home and hobby chemicals licensing

The UK Government is proposing to limit the concentration of acids and
some other chemicals which home users with licenses can possess to the
following:
Hydrogen Peroxide 35%
Nitric acid 10%
Sulfuric acid 40%
Chlorates and perchlorates 40%
Ammonium nitrate 16%N
Note this is with a license, without a license the concentrations are lower.
Having to get a license is one thing, but making licenses unavailable is
quite another. I am going to reply to the consultation, and so - does
anybody know of any legitimate hobby/home uses for any of these
chemicals at high concentration?
- Hydrogen peroxide at >35% is mostly the province of rocket fuel,
though 50% is used in some home chip-making techniques (yes, people do
make microchips at home - record so far is 1,200 transistors afaik).
- There are quite a few uses for strong nitric acid at above 10%:
50% passivating stainless
50% iron particle removal from machined nickel alloy parts safety critical
50%+ precious metal recovery and refining
50% unknown metal testing
70% gold test kits
86%+ (fuming) decapping microchips
- The only use I have come up with so far that needs >40% sulphuric is
for making acid pirhana solution for cleaning glass and ceramics. The
commercial 98% is undoubtedly useful for topping up baths for anodising,
electroplating and electroforming, but it could be argued that 40% is
sufficient here - not sure that is always true though, if you get in a
mess sometimes 98% is the only thing which will do.
- Chlorates and perchlorates at >40%. Chlorates were used as
weedkillers until the EU banned them on the grounds that nobody had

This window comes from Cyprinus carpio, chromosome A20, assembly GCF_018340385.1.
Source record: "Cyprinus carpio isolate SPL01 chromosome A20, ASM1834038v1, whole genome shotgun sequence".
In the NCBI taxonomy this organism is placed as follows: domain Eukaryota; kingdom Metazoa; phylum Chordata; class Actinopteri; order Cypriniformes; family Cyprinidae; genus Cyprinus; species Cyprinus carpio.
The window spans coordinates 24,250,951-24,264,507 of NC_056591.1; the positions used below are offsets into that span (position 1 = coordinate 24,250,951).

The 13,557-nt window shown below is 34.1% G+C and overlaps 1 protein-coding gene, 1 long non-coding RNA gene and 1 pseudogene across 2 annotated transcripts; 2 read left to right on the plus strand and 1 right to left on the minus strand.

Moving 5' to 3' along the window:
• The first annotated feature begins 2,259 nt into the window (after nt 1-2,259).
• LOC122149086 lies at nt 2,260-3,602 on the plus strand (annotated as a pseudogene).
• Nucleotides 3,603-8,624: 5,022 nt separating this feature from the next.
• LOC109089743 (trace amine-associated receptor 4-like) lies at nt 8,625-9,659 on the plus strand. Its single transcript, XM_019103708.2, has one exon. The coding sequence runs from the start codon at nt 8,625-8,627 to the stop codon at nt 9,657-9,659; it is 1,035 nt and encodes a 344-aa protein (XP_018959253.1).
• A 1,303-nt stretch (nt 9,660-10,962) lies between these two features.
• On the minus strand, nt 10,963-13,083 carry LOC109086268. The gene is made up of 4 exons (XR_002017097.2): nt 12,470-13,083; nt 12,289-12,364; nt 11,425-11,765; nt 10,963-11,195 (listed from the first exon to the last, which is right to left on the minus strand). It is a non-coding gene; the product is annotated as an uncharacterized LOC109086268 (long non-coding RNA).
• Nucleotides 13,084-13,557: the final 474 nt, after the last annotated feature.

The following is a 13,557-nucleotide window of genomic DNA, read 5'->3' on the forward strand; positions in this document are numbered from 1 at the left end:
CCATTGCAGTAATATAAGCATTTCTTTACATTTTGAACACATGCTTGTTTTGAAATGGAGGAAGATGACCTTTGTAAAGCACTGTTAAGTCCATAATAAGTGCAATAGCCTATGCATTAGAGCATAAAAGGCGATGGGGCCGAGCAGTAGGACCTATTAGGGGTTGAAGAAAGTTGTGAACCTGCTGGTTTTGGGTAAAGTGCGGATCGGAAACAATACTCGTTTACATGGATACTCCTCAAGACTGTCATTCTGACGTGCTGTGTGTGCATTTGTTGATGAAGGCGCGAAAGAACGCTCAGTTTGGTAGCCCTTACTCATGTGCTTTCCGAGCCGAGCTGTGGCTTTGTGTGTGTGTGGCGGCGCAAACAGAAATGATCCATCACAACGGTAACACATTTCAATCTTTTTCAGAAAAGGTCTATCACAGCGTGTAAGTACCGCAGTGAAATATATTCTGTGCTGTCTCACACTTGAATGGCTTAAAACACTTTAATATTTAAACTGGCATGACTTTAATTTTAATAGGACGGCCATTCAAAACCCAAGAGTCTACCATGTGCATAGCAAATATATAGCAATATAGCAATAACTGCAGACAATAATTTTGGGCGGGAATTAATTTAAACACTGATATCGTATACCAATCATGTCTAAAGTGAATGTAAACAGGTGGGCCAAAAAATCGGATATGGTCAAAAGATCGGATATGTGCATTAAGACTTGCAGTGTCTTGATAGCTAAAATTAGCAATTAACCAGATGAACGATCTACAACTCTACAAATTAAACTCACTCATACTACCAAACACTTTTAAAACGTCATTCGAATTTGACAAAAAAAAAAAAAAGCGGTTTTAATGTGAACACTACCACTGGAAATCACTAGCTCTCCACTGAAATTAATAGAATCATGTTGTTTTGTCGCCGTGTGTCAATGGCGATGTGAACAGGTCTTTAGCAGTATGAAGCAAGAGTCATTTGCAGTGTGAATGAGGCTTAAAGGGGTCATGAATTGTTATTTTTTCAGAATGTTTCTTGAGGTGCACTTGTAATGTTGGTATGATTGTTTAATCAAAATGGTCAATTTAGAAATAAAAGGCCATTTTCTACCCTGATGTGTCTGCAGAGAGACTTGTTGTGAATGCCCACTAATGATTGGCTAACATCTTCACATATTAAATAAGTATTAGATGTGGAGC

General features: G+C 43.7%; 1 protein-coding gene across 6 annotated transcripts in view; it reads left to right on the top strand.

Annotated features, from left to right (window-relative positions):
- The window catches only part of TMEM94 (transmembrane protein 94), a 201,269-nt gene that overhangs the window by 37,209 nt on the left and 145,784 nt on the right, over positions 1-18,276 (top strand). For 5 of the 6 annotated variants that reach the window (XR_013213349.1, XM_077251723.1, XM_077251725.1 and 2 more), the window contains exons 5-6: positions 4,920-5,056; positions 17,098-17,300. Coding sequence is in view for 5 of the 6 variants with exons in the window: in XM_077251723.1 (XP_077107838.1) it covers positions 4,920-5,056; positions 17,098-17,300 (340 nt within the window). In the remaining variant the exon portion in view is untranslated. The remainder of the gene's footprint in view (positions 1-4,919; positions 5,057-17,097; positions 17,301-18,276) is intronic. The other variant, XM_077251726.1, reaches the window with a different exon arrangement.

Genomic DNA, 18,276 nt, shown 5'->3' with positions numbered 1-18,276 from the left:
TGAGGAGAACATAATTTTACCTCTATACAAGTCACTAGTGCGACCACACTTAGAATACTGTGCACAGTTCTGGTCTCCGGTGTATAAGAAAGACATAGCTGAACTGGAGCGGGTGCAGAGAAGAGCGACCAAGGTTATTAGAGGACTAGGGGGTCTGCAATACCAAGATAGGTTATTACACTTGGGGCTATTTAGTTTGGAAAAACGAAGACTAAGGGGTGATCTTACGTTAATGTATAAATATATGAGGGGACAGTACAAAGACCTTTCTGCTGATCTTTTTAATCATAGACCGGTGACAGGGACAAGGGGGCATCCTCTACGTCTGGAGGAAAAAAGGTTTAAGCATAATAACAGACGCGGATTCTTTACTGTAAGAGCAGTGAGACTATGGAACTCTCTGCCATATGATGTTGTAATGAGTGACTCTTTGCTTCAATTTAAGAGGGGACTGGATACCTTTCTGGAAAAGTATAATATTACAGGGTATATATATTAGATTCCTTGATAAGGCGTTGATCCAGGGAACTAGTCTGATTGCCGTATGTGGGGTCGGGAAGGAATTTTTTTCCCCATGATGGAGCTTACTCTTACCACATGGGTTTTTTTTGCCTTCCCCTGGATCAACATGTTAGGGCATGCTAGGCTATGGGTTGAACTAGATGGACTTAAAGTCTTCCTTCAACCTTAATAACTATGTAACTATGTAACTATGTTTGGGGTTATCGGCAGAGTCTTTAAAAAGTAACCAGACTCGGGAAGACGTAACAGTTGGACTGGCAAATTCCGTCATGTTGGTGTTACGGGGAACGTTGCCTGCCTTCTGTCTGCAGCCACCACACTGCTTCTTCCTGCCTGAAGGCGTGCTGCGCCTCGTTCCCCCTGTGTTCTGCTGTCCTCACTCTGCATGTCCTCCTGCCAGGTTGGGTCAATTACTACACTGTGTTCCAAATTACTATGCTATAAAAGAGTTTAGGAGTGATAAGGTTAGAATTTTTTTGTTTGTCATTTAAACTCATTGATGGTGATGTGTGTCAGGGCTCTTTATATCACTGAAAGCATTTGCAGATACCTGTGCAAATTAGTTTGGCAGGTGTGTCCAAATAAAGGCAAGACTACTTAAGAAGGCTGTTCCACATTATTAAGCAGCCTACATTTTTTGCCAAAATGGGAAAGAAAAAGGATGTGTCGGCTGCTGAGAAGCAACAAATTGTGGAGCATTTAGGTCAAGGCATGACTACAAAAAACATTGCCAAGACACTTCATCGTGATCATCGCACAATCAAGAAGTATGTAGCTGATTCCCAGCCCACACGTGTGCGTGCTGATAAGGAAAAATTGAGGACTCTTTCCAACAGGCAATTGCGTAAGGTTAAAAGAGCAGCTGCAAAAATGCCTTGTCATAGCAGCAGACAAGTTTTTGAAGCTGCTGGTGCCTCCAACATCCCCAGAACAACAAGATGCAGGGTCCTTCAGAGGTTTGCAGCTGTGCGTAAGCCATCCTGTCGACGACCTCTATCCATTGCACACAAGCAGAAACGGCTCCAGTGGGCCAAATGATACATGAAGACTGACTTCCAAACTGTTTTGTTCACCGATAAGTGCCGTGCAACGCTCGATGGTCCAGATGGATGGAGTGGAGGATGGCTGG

shown them to be safe for the environment (nobody had showed them to be
particularly dangerous either, and quite a few gardeners still swear by
sodium chlorate), but this may have actually been a reaction to the
sugar/chlorate explosive of boys pranks and more dangerous uses.
They are also used in theatrical flash mixtures and for photography.
Plus a lot of fireworks components like stars will have >40% perchlorate.
- Ammonium nitrate at >16%N ??
Peter Fairbrother
Reply to
Peter Fairbrother
Loading thread data ...
98%? Pooh! I would use oleum for making sulpho vanillin, a chemical used for the identification of certain fungi.
When I was a yoof I could go into a chemist (not a pharmacist...) and unless it was on the poisons tregister or some no-no like that, buy anything over the counter, no questions asked. I often did too.
Now, the meddling killjoys have virtually removed from availability once everyday compounds like potassium dichromate which I used to use for artificially ageing some hardwoods.
"Why not use stain, sir?"
Because, you ignorant meddlesome control freak, when a wood like mahogany or oak darkens with age, it's the harder, winter growth which shows more oxidation, not the softer summer growth: a mirror-image of staining, where the softer more porous open grain takes up stain more readily. A dead give-away if you're restoring anything.
You can mix potassium dichromate with something combustible and it will explode if you confine it and ignite it, but the expense! (When you can cheaply buy huge bags of fertiliser you can detonate rather than ignite...) Who the hell is going to bother with chromate, nitrate, &c?
Reply to
RustyHinge
Thanks for that - I hadn't done an online search 'cos the last thing I wanted to oxydise must have been ten years ago when I was forging Damascus steel knife blades and I was making a sgian dubh, which traditionally has a black bog oak grip: I found a piece of the genuine stuff in a Norwich outlet, so I used that.
But should I live long enough (I'm 81, you know. Where's that nurse?) I shall have bought enough from J. Penney to treat an hundredweight or two.
Reply to
RustyHinge

Site Timeline

PolyTech Forum website is not affiliated with any of the manufacturers or service providers discussed here. All logos and trade names are the property of their respective owners.